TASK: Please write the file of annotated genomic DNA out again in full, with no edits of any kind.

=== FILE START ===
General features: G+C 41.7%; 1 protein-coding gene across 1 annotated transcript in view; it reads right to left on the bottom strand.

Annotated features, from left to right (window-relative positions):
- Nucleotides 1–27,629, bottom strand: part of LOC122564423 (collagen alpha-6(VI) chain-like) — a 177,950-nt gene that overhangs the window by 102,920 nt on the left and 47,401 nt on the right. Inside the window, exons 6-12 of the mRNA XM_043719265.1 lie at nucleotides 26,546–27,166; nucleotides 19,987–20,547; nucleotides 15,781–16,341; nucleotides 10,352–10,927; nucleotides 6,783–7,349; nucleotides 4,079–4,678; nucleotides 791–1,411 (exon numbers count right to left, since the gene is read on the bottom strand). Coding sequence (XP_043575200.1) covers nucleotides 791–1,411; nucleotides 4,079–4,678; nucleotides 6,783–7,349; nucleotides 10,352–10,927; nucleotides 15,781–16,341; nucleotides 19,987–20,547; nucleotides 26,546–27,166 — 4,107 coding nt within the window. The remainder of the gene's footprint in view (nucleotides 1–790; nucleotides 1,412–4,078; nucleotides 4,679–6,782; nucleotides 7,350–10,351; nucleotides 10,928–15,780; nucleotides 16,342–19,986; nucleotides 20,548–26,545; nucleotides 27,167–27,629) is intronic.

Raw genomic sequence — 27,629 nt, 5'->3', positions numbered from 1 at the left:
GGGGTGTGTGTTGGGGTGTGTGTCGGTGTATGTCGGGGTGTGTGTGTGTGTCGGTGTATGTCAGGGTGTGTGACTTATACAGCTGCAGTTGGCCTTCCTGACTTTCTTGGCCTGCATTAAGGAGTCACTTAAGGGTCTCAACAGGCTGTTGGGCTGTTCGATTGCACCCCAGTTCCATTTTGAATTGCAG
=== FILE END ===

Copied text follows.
General features: G+C 41.7%; 1 protein-coding gene across 1 annotated transcript in view; it reads right to left on the bottom strand.

Annotated features, from left to right (window-relative positions):
- Nucleotides 1–27,629, bottom strand: part of LOC122564423 (collagen alpha-6(VI) chain-like) — a 177,950-nt gene that overhangs the window by 102,920 nt on the left and 47,401 nt on the right. Inside the window, exons 6-12 of the mRNA XM_043719265.1 lie at nucleotides 26,546–27,166; nucleotides 19,987–20,547; nucleotides 15,781–16,341; nucleotides 10,352–10,927; nucleotides 6,783–7,349; nucleotides 4,079–4,678; nucleotides 791–1,411 (exon numbers count right to left, since the gene is read on the bottom strand). Coding sequence (XP_043575200.1) covers nucleotides 791–1,411; nucleotides 4,079–4,678; nucleotides 6,783–7,349; nucleotides 10,352–10,927; nucleotides 15,781–16,341; nucleotides 19,987–20,547; nucleotides 26,546–27,166 — 4,107 coding nt within the window. The remainder of the gene's footprint in view (nucleotides 1–790; nucleotides 1,412–4,078; nucleotides 4,679–6,782; nucleotides 7,350–10,351; nucleotides 10,928–15,780; nucleotides 16,342–19,986; nucleotides 20,548–26,545; nucleotides 27,167–27,629) is intronic.

Raw genomic sequence — 27,629 nt, 5'->3', positions numbered from 1 at the left:
GGGGTGTGTGTTGGGGTGTGTGTCGGTGTATGTCGGGGTGTGTGTGTGTGTCGGTGTATGTCAGGGTGTGTGACTTATACAGCTGCAGTTGGCCTTCCTGACTTTCTTGGCCTGCATTAAGGAGTCACTTAAGGGTCTCAACAGGCTGTTGGGCTGTTCGATTGCACCCCAGTTCCATTTTGAATTGCAG